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Regional cinema to represent India at IFFI

regional-movies Updated: Nov 24, 2007 14:23 IST

IANS
Highlight Story

An India fast gaining on technical skills, but still struggling to get the rest of the globe to take note of its regional cinema has chosen Malayalam and Bengali films to represent the country at IFFI-2007, currently underway here.

Two regional language films from Kerala and West Bengal will be the official entries at the Asian, African and Latin American Competition section of the 38th International Film Festival of India (IFFI) that got underway here Friday.

<b1>Lenin Rajendran's Rathri Mazha (Night Rain) is about two youngsters - Harikrishnan and Meera - who come to know each other through a matrimonial advertisement on a website.

Through intermittent chat sessions they get drawn to each other. Though they have not met, love blossoms. But what they love is what each imagines the other person to be. When they eventually meet, their dreams are shattered. But their minds have been so bonded together that they decide to marry and make the best of it. It is now society that looks askance at their relationship.

Director Lenin Rajendra is an active member of the communist party in a state that has intermittently elected the Marxists to power.

Reflecting his politics, his other films have dealt with an anti-feudal upheaval in the Kerala of the 1940s (Meenamasithile Sooryan, 1985), a period film about a 19th century king (Swathi Thirunal, 1987), an adaptation of a novel (Vikrithikal, 1992) and on the religious divide growing in the region (Annyar, 2003), among others.

India's other entry is Ek Nadir Galpo (Tale of a River) in Bengali by Samir Chanda.

The film celebrates the special relationship that fathers and daughters share. Darakeshwar is Anu's hero and she is her father's pride and joy. The love between the two transcends time and even death. Darakeshwar's mission is to rename a river in memory of his daughter, who is lost in the river.

In a diverse country that has to cope with several languages, the IFFI manages to draw together quite a number of regional films. Subtitling these films in English, specially done for the IFFI, helps to widen their appeal beyond the language they were first produced in.

Other Indian films selected include Ore Kadal (Malayalam), directed by Shyamaprasad, which will open the Indian Panorama feature film section, while Bagher Bacha (Bengali) directed by Bishnu Dev Halder will open the non-feature section.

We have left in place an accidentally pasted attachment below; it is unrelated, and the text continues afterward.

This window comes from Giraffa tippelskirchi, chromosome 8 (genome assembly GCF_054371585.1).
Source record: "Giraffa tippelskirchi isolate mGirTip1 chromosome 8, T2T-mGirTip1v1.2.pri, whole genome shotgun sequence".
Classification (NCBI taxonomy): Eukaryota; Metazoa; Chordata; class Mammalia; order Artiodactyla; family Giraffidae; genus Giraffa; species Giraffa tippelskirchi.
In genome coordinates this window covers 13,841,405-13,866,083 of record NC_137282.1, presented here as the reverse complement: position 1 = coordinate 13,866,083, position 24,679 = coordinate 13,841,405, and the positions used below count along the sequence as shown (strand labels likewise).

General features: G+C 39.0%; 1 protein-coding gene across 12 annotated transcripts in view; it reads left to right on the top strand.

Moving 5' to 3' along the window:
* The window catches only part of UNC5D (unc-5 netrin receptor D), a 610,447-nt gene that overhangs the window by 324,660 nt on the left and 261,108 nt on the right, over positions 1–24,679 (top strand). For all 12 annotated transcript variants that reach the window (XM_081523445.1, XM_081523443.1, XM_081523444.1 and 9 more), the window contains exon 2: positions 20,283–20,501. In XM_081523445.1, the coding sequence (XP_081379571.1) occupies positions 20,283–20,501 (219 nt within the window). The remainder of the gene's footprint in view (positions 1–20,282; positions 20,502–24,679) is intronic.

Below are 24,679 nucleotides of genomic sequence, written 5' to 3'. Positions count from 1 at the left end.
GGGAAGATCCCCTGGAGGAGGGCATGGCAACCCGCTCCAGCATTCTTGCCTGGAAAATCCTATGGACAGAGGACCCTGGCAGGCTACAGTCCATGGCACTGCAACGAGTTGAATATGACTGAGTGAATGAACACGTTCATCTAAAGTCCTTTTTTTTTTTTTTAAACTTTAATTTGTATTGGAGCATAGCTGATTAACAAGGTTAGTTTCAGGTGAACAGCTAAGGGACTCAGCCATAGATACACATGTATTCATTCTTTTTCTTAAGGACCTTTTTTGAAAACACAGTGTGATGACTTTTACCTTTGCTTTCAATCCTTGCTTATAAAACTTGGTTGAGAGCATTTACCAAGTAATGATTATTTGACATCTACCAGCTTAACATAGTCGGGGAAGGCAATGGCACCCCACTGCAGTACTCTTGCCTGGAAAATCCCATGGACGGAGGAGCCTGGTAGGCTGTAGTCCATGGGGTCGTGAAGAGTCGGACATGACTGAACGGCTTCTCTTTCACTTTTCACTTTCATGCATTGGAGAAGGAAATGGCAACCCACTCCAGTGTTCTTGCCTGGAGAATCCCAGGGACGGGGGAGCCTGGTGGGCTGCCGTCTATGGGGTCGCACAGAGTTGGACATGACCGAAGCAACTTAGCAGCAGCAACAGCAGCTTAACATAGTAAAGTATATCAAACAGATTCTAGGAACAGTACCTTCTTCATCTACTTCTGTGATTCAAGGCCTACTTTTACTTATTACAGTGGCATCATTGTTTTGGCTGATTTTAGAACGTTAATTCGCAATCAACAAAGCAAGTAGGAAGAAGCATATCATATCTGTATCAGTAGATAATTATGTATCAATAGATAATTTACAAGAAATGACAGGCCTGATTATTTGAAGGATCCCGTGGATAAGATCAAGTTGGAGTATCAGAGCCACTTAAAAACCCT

Some 21 feature films and 15 non-feature films have been selected for the 38th edition of the IFFI, held annually in November-December and shifted from New Delhi to Goa in 2004.

The selections were made out of 119 feature and 149 non-feature films from across the country.

Selecting India's entries for the event were feature film jury members Manju Borah from Guwahati; Leslie Carvalho from Bangalore; Abhijeet Dasgupta from Kolkata; Mrunalinni Patil Dayal from Mumbai and Shubhra Gupta from New Delhi.

The non-feature film jury comprises Pankaj Butalia of New Delhi; Kavita Chaudhary of Mumbai and Gautam Saikia of Guwahati.

The non-feature films have a wide range, from the horrors and adventure in the life of a 10-year-old child living in a railway station in Kolkata (Bagher Bacha, or The Tiger's Cub), to a return to an ancestral village after decades (Harvilele Indradhansh or The Lost Rainbow), and the English-language 80-minute story of Indian soldiers still languishing as prisoners of war in Pakistan (Hope Dies Last In War).

Another film is on famed South Indian writer M.T. Vasudevan Nair (

M. Tyude Kumaranellurile Kulangal

or MT's Ponds of Kumaranellor).

Mubarak Begum

(Hindi, 19 minutes) focuses on the life of the top playback singer of the same name, while another film is an autobiography of legendary music composer Naushad Ali.

Ngaihak Lambida

(Along The Way), a Manipuri film, is about a 35-year-old woman, the second wife of a contractor, whose son gets hospitalised, leading her to get attracted to a stranger. She has to make a choice for herself.

Nokpokliba (English, 10 minutes), based on a folk tale from Nagaland, is a story about a magician who brings justice to his people through his magic.

Another film is Pandit Ramnarayan-Sarangi Ke Sang, a biographical film (Hindi, 50 minutes) that portrays the evolution of Pandit Ramnarayan as one of the finest musicians. Ramnarayan is to Sarangi (the bow-stringed instrument of south Asia) what Mozart was to piano.

Poomaram (The Flowering Tree, Malayalam) is about menstruation, males, menstrual rites and the development of agriculture, mathematics, writing, calendars and other realms of knowledge.

Rajarshee Bhagyachandra of Manipur (English, 58 minutes) is about a king of the past, a cultural architect whose artistic creations brought a socio-cultural revolution to his people.

The Dance of The Enchantress (Malayalam) is about Indian dance. It is produced-directed by prominent South Indian film-maker Adoor Gopalakrishnan.

Whose Land Is It Anyway (English, 40 minutes) is a film about an ongoing peasant movement in Singur village, to save a thousand acres of their farmland from being acquired by the West Bengal government for a car-manufacturing factory by industrial giant the Tatas.